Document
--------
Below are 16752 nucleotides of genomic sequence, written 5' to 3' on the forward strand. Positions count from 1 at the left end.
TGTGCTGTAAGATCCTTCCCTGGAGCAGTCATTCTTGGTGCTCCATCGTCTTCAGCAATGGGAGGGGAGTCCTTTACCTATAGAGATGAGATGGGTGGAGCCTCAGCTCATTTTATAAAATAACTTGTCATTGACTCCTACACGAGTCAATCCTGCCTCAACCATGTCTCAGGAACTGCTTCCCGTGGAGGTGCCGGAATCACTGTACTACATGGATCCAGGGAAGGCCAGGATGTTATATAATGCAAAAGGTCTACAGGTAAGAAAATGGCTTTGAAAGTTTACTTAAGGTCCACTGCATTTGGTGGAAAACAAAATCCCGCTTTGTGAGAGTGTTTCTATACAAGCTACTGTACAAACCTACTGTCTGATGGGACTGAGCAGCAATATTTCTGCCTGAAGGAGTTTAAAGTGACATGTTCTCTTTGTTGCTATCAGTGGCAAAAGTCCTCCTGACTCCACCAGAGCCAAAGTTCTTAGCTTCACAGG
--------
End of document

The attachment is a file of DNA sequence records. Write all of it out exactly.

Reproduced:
Below are 16752 nucleotides of genomic sequence, written 5' to 3' on the forward strand. Positions count from 1 at the left end.
TGTGCTGTAAGATCCTTCCCTGGAGCAGTCATTCTTGGTGCTCCATCGTCTTCAGCAATGGGAGGGGAGTCCTTTACCTATAGAGATGAGATGGGTGGAGCCTCAGCTCATTTTATAAAATAACTTGTCATTGACTCCTACACGAGTCAATCCTGCCTCAACCATGTCTCAGGAACTGCTTCCCGTGGAGGTGCCGGAATCACTGTACTACATGGATCCAGGGAAGGCCAGGATGTTATATAATGCAAAAGGTCTACAGGTAAGAAAATGGCTTTGAAAGTTTACTTAAGGTCCACTGCATTTGGTGGAAAACAAAATCCCGCTTTGTGAGAGTGTTTCTATACAAGCTACTGTACAAACCTACTGTCTGATGGGACTGAGCAGCAATATTTCTGCCTGAAGGAGTTTAAAGTGACATGTTCTCTTTGTTGCTATCAGTGGCAAAAGTCCTCCTGACTCCACCAGAGCCAAAGTTCTTAGCTTCACAGG